How to Make Your Own DVDs from Almost Any Video File

If you’ve got a lot of AVI videos in your media collection, you might want to be able to play them on your DVD player—or even more likely, give a DVD to a family member to watch. Here’s how to create your own DVDs easily.

For the purposes of this guide we’ll show you how to do it using the freeware DVD Flick utility, or the Windows DVD Maker application bundled into some versions of Windows. Either one will work fine, though Windows DVD Maker will require installing extra codecs to be able to support every type of file.

Create DVDs from Video Files with DVD Flick

DVD Flick is a great open-source tool that handles almost any video file format and can convert and burn them into a DVD that can be used on almost any DVD player—in fact, we’ve covered how to use it before.

Once you’ve installed it, you can start the process by launching DVD Flick and clicking the Add title button on the upper left corner of the GUI.

Then browse to the location of the video files you wan to convert and burn to DVD.

Then you can move the files around and change the order of them.

Go into Project Settings and select Burning. Then check Burn project to disc and give it a label. For best results it’s a good idea to burn at a slower sped and check Verify disc after burning.

It also includes some default menu types you can choose from. They aren’t the most spectacular to look at, but they will do if you need a menu.

Then click Create DVD  the encoding and conversion process kicks off. You can change the Process priority while the process is taking place.

While you’ll probably want to do something else while the process completes (it can take hours depending on the size of the files and your hardware), click on Entertain me.

This brings up a simple version of a Tetris game…which is a pretty neat extra feature.

Or you can just minimize it to the system tray so it’s out of your way so you can do other tasks.

It comes bundled with ImgBurn and since we selected to burn the project to disc it automatically launches and burns the DVD.

When the process has completed successfully, you should have a screen that looks similar to this. Getting back to the amount of time it can take…notice it took 2 hours in this example. We burned 4 AVI files that were a total of 1.17GB.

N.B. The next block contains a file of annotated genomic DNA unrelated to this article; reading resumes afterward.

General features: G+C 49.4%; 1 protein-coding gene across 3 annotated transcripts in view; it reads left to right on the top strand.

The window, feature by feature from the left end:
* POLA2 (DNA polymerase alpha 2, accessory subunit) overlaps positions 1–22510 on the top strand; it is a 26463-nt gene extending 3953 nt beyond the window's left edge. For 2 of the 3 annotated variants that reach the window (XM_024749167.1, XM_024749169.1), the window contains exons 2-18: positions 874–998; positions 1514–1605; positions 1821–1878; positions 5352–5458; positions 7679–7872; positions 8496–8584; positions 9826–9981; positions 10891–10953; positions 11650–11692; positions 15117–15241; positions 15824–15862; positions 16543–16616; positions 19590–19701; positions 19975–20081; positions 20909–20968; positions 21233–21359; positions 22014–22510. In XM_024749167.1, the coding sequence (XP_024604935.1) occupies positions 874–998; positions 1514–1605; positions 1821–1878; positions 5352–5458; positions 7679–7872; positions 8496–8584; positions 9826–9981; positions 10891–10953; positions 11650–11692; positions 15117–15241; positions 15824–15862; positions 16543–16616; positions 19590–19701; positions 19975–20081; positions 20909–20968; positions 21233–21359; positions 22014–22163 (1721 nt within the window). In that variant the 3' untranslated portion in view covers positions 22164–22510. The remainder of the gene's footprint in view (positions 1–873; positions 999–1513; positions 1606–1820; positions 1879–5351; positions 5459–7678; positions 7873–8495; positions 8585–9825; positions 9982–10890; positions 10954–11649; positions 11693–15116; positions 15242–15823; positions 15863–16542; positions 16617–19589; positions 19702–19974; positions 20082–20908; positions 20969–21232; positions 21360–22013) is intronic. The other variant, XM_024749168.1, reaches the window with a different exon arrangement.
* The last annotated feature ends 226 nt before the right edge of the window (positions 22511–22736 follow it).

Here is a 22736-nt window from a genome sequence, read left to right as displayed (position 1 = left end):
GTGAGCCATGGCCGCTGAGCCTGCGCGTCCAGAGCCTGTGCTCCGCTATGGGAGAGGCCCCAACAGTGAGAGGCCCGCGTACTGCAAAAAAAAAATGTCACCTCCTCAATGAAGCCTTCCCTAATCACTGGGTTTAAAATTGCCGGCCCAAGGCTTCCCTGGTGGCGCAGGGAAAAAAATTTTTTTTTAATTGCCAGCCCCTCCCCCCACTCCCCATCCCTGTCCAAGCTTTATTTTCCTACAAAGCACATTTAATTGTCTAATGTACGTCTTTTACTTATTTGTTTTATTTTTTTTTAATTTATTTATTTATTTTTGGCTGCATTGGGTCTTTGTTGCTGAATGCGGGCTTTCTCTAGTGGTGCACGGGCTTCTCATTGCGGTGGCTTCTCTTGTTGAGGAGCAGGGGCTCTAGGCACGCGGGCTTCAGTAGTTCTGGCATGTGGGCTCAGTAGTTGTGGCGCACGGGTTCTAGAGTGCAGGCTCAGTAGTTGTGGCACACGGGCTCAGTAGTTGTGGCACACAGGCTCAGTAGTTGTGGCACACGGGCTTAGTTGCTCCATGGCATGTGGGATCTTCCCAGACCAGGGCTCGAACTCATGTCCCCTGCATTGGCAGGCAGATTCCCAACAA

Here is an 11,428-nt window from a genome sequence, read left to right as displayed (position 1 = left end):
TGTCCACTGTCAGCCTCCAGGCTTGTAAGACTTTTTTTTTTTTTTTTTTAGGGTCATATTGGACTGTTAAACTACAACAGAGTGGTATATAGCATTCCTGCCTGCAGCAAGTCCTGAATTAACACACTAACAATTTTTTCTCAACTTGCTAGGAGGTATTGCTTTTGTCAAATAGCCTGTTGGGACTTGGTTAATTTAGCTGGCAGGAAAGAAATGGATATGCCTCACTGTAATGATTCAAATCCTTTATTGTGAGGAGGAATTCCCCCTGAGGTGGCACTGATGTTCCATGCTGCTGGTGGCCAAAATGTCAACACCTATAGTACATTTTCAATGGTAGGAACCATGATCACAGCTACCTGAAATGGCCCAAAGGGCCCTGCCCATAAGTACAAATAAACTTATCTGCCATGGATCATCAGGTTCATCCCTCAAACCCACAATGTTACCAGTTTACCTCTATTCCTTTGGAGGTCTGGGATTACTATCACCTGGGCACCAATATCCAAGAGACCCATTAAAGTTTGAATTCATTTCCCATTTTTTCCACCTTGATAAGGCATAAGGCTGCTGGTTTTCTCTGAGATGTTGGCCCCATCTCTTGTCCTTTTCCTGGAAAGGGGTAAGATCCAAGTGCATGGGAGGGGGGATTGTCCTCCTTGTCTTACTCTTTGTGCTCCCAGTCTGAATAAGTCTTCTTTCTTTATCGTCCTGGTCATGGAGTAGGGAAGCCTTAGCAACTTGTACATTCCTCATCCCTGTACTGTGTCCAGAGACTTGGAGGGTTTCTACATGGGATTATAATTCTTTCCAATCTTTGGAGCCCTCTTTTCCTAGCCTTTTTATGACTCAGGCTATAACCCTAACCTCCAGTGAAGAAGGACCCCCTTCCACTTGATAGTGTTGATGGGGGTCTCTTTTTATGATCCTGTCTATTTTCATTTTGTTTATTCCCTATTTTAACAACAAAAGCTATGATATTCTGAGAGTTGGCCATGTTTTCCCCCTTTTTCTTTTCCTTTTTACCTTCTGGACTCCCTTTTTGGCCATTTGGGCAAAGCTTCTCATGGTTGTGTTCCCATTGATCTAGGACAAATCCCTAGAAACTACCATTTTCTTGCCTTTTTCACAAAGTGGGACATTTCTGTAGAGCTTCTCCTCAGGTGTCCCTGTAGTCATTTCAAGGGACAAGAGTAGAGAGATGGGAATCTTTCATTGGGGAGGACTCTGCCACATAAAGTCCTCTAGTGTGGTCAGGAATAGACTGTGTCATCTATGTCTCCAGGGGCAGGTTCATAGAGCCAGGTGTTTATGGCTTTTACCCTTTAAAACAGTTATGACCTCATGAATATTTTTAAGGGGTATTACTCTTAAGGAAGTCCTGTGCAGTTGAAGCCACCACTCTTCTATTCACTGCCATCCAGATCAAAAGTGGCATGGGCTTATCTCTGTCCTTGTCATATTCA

There you go! To make sure the DVD plays correctly you can test it out on your PC using your favorite player.

This process doesn’t clean itself up though. You’ll need to go into the directory where the AVI files were converted to DVD and delete them.

Create DVDs Using Windows DVD Maker

You can also convert and burn video files directly to DVD right from Windows DVD Maker which is included in Vista and Windows 7. However you might need to install the correct codec for it to work.

Open the Start Menu \ All Programs \ Windows DVD Maker.

After it launches you can click Add item and browse to your video files or simply drag and drop them in. in the DVD title field it shows today’s date, but you probably want to change it to the title of the DVD.

If you see the following message, you’ll need to install the correct codec for it to recognize certain types of video files—there’s a few different ways to go about getting the right codecs including DivX, ffdshow, or the K-Lite Codec Pack.

On our Windows 7 Ultimate 64-bit system we tried DivX and ffdshow but neither worked. So we’re going to go with the K-Lite Codec Pack 6.4.0 (Basic). During the install process you can choose different options but we just accepted the defaults and it worked great.

However, we tried it on a Windows 7 Ultimate and Home Premium 32-bit system, and we had no problem using the AVI files without the need to install any codecs.

When we tested it out on our Vista Ultimate 32-bit system, we installed the DivX codec pack and that worked successfully—it really depends on the type of video file that you’re dealing with.

Now that we have our AVI video file recognized, in the next step you can choose from different Menu Styles.

It also allows you to customize the DVD menu style and to change the DVD title.

After you have everything set up how you like, click the Burn button.

Then wait while the encoding and burning process completes. Again the amount of time it takes will vary between machines and the size of the files.

After your DVD has been created, you can save the project in case you need to burn the disc in the future.

The project will be saved as a Windows DVD Maker Project with the .msdvd extension.

Here we have the results of our South Park DVD…

Which we opened in VLC to verify it burned correctly…here is an example of the Reflections main menu style we used.

Make DVDs with Nero

If you’d rather use a commercial software solution, you can use the popular Nero DVD burning software to convert your video files and burn them directly to DVD as well. We’d really recommend this mostly for people that already use Nero for other tasks, since you’ve already got it installed—everybody else should stick with DVD Flick or Windows DVD Maker.

Test Your DVD

Before you go and hand the DVD out to a family member, you’ll want to pop the disc into a DVD player and make sure it works. We tested our discs on Walmart’s cheapest Magnavox DVD player and they worked fine.

We’ve talked about a couple different ways to create DVDs, and you’ll want to choose the one you’re most comfortable with. While testing the Windows DVD Maker, on some systems we needed to install the correct codecs, while at other times we didn’t need to, so your mileage may vary.

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